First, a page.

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May 11, 2022updated 12 May 2022 2:58pm

Victory Day Z: Assessing Russia’s strategic outlook

The visibly dismal performance of Russian forces in Ukraine has significantly undermined the credibility of Russia’s military capabilities.

By GlobalData

Six weeks after the Russian invasion of Ukraine, the tepid Russian Victory Day celebrations have highlighted the flaws with in the Russian armed forces throughout the war in Ukraine. For several weeks, western analysts have been theorizing as to the possible outcomes of Russia’s annual Victory Day parade, and more specifically what Putin’s speech might reveal about his geopolitical outlook and strategic objectives as war continues in Ukraine.

Many hypothesized that Putin would use the opportunity to produce a dramatic shift in Russian defense policy, with theories ranging from an official declaration of ‘war’ followed by the general mobilization of the Russian military’s reserves to a veiled admission of failure through the announcement of a hollow ‘victory’ following the attainment of some undefined strategic objectives. However, Russia’s Victory Day parade served more as a reminder of their recent strategic failures than a celebration of their past prowess.

Whereas in the past displays of advanced military equipment such as the T-14 Armata MBT during the 2015 Victory Day Parade triggered much trepidation amongst military strategists and technological experts, the visibly dismal performance of Russian forces in Ukraine has significantly undermined the credibility of Russia’s military capabilities and of the Russian defense industry as a whole.

Since Ukraine has been supplied with Western anti-tank systems such as Raytheon’s Javelin or Saab’s NLAW ATGMs, the reputation of the Russian army’s mechanized units has been severely tarnished by their repeated failures to meet expectations. Images of Russian paratroopers parading their modernized RATNIK soldier systems and AK-12/AK-15 pattern rifles, the latter of which were specifically designed with Picatinny rails to incorporate optics and sighting devices, now appear inconsistent with overwhelming video evidence of poorly equipped Russian soldiers fielding outdated equipment, some of it dating back to the Second World War.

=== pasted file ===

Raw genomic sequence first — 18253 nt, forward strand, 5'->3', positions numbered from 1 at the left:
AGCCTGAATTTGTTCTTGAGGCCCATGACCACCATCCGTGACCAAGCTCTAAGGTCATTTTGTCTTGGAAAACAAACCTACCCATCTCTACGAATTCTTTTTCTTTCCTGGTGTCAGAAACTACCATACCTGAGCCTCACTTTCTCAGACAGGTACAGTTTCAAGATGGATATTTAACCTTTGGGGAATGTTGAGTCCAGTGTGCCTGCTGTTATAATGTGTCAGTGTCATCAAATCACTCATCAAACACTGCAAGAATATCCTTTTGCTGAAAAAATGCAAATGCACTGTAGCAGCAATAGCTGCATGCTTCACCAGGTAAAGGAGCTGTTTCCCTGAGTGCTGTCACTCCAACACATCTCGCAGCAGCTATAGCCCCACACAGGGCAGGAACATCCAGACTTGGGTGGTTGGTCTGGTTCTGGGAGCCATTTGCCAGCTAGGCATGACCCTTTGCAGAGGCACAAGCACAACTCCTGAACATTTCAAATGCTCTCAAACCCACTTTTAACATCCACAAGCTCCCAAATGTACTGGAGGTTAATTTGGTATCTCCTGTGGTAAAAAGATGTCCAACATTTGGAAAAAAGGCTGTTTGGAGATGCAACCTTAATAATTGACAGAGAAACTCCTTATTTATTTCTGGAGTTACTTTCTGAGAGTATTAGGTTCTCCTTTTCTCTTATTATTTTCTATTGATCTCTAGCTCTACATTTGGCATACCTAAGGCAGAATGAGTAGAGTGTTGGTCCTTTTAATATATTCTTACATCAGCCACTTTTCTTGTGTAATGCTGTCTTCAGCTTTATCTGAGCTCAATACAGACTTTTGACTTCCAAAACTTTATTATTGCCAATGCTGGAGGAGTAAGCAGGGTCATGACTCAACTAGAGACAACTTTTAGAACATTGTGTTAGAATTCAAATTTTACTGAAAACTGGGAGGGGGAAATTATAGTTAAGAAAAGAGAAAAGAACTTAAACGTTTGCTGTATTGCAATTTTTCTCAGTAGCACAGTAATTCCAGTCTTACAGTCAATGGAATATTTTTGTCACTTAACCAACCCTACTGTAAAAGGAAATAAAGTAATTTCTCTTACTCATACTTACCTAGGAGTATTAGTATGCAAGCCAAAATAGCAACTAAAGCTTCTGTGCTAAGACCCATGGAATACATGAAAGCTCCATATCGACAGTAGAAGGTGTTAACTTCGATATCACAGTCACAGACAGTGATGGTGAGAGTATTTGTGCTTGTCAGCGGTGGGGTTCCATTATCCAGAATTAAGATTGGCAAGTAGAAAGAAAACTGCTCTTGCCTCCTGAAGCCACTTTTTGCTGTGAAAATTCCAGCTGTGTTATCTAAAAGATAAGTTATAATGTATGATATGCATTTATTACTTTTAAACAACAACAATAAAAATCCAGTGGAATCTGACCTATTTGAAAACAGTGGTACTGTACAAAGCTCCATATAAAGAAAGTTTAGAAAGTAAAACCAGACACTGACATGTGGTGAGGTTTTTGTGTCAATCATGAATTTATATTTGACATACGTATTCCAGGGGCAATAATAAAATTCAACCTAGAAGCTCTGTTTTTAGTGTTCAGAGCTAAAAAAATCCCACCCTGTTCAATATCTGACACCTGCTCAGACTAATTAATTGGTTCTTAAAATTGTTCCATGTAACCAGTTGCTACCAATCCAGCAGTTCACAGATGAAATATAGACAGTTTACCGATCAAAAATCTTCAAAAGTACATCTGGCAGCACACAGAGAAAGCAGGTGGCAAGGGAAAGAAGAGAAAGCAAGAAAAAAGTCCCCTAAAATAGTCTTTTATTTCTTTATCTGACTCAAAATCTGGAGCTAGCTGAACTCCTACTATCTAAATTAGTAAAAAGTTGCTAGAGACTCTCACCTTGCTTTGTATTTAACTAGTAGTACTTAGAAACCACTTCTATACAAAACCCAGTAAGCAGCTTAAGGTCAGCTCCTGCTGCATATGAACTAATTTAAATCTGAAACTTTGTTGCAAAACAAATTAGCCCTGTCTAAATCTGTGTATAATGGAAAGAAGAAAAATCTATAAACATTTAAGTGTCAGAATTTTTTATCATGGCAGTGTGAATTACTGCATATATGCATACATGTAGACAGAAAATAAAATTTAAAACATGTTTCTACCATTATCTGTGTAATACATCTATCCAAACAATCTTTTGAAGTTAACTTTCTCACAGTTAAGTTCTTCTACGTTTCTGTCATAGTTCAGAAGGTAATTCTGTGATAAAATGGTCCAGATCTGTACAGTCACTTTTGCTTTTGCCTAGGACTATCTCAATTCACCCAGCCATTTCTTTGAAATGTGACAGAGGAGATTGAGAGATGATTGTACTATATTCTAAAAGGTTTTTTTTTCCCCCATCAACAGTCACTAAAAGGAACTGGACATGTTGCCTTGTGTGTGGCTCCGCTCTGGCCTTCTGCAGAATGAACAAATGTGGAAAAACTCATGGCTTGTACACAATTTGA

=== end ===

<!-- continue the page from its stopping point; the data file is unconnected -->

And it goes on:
A planned flyover by eight MiG-29SMT Fulcrum multi-role fighters was reportedly cancelled due to poor weather conditions, even though weather conditions looked better than the previous year’s worse weather, further highlighting their lackluster attempts to maintain air superiority against Ukrainian forces supplied with Western Man-Portable Air Defense Systems (MANPADS) such as the FIM-92 Stinger, Piorun-M and Starstreak HVM anti-air missiles.

Indeed, the Russian state’s reliance on projecting symbolic military strength appears to have clouded the Putin
administration’s view of how realpolitik within the Russian military and defense procurement circles has crippled their forces from within. Though the Russian state has largely been able to retain the USSR’s propaganda capabilities through complex networks of state sponsored media, centralized social media platforms and well-funded intelligence services conducting psychological warfare on a global scale, the military’s failure embrace change and adapt to the principles of modern warfare is now readily apparent to international observers.

In a recent publication, retired Lieutenant General Mark Hertling, who previously held the post of Commanding General of US Army Europe in the years prior to the annexation of Crimea, highlighted how over the course of several joint exchanges and capability demonstrations with his Russian counterparts it became apparent that Russia’s military infrastructure and training had failed to keep pace with the developments being implemented by NATO member states following the end of the Cold War.

Lt. General Hertling describes how prior to 2014, both the Russian and Ukrainian militaries were similarly inexperienced and formulaic, with the failure to invest in developing Non-Commissioned Officers (NCOs) resulting in a widespread lack of leadership and innovation, undermining general discipline and consequently facilitating the rapid spread of corruption amongst the armed forces.

In summary, the Russian Victory Day celebrations have only served to further illustrate the struggles Russia face in their conflict with Ukraine. Whilst they are able to showcase advanced systems for the worlds media, even if the equipment on display is nothing new and in fewer numbers than the previous years, this picture fails to manifest it’s self in Ukraine where the equipment is older than most of the soldiers using it.

The parade should be viewed as an attempt of Russian military showmanship and trigger the most significant re-evaluation of Russia’s military capabilities since the end of the Second World War. However, the failure of the Russian high command to appreciate the severity of their failures in training and procurement will likely continue to impact operations in Ukraine in the coming weeks, and this is a vulnerability which the Ukrainian armed forces have learn to exploit very well.

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